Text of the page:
Background When I became senior partner at my general practice I undertook a part time MBA at Manchester Business School in the late 90s to learn the things medical school hadn’t taught me; organizational design and behaviour, finance, strategic management and human resources (as it was then called). My dissertation was on quality methods in other industries that could be applied in healthcare.
Journey We tried out total quality management methods in my practice and began to demonstrably improve care, services and the use of resources. I titled this in presentations in the early noughties the Quality Trinity, which morphed into the now widely adopted triple aim. The practice won awards and I became a sessional advisor to the Dept of Health. I was invited to Boston by Don Berwick and saw the collaborative method of improvement. When a new Government came to power pledging to improve quality I designed a means of using the collaborative for large scale change. This opened a parallel career in quality improvement for the next 20 years, though I continued to be a practicing GP for the majority of that.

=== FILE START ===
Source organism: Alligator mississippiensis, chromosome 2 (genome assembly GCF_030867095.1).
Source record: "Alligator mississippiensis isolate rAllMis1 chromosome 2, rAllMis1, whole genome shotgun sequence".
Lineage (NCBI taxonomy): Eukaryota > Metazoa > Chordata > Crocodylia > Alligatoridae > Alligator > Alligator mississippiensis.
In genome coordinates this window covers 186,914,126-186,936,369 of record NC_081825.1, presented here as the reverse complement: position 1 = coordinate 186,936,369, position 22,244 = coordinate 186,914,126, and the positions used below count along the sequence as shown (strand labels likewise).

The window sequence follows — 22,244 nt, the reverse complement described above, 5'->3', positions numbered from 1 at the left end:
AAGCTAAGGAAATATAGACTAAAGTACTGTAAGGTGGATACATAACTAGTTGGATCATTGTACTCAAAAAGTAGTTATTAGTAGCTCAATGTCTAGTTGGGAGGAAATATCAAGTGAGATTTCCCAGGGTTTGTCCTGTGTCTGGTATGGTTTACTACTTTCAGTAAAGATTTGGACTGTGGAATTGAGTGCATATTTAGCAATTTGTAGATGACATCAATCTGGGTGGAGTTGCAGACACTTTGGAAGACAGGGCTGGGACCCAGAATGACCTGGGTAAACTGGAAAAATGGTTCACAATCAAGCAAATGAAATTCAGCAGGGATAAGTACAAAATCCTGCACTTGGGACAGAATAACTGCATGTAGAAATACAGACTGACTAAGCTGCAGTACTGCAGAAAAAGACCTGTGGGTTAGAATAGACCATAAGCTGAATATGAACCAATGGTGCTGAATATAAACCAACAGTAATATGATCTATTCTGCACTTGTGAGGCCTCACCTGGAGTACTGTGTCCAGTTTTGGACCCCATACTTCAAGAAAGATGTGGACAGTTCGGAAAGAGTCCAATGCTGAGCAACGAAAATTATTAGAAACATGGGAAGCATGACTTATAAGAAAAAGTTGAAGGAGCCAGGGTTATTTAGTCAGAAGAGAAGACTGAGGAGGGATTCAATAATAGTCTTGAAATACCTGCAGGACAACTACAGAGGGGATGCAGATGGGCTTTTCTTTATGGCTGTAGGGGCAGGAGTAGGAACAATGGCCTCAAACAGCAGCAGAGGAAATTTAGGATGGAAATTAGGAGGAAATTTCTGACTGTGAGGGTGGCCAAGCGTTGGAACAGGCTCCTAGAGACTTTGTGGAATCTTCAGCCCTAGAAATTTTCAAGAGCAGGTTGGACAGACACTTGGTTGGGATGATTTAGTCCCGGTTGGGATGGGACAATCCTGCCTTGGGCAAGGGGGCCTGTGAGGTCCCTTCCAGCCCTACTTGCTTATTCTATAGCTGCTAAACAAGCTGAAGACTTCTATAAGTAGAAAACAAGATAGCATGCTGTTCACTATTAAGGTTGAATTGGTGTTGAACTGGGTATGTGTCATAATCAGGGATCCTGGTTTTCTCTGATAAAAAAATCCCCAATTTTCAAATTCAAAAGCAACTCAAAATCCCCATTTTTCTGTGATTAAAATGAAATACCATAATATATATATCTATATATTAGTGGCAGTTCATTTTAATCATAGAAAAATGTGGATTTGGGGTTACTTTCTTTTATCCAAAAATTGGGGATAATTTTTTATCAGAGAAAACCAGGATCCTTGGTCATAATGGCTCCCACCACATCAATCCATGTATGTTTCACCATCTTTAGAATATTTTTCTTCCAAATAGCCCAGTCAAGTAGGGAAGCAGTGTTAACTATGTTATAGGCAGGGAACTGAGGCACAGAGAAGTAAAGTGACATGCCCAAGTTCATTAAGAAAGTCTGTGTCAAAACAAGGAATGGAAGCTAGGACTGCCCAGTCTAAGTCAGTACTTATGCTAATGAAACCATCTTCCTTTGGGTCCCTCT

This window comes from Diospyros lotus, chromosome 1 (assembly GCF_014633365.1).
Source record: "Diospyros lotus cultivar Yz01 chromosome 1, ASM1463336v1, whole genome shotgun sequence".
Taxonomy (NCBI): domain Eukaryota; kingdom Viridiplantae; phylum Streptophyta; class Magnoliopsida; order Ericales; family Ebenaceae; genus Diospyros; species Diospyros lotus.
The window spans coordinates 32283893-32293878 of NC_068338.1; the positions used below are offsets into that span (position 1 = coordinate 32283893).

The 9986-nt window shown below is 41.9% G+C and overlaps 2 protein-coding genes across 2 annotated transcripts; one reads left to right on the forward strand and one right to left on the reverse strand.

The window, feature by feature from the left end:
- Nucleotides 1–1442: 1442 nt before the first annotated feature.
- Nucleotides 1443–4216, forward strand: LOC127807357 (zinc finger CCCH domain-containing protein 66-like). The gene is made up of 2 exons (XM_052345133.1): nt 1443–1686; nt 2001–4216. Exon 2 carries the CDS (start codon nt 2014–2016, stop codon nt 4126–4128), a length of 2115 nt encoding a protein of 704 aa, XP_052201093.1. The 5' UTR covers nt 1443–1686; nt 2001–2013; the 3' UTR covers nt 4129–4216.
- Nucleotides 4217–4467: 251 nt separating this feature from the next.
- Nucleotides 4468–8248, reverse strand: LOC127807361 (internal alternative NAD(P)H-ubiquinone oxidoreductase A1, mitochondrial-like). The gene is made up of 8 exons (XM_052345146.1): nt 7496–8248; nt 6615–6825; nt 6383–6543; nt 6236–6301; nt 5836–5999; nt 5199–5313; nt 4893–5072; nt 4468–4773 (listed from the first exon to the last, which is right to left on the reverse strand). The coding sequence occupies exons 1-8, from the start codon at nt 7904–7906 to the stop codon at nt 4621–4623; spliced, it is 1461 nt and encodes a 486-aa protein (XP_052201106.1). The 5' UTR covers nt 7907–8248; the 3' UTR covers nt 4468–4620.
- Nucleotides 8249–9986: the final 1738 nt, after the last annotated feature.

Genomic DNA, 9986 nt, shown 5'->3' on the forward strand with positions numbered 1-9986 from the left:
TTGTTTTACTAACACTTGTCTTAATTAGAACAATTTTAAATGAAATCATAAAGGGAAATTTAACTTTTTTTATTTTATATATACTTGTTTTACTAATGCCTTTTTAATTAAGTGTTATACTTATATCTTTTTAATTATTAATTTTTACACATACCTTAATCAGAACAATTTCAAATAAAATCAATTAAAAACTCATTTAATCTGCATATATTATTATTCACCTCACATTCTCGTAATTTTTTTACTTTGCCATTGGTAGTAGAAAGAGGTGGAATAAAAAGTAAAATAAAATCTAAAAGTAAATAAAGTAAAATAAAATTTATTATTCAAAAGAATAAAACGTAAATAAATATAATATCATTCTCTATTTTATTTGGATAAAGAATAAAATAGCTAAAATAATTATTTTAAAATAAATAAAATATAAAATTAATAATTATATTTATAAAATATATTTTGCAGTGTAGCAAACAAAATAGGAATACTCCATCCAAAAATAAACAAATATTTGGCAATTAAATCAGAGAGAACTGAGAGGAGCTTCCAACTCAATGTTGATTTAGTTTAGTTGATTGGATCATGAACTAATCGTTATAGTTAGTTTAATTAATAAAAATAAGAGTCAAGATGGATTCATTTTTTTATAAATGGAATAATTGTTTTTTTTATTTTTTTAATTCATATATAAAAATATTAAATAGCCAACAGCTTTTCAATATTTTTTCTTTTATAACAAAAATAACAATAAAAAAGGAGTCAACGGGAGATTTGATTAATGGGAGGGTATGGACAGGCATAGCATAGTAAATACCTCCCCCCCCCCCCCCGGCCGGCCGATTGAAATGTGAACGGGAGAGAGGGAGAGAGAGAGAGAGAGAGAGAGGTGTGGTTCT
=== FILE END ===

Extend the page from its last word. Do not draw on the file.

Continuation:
Reflections When I started there was literature on total quality management in other industries but very little in healthcare, and nothing on large scale change. The methods challenged orthodoxy about how you changed healthcare delivery and met resistance, even hostility. Much that was suspect is now embraced, techniques that were unheard of are now common and the literature is expanding. This article gives experiential insight into large scale change gathered in my career that I hope may help others now charged with these tasks.
- project management
- health system
- care redesign
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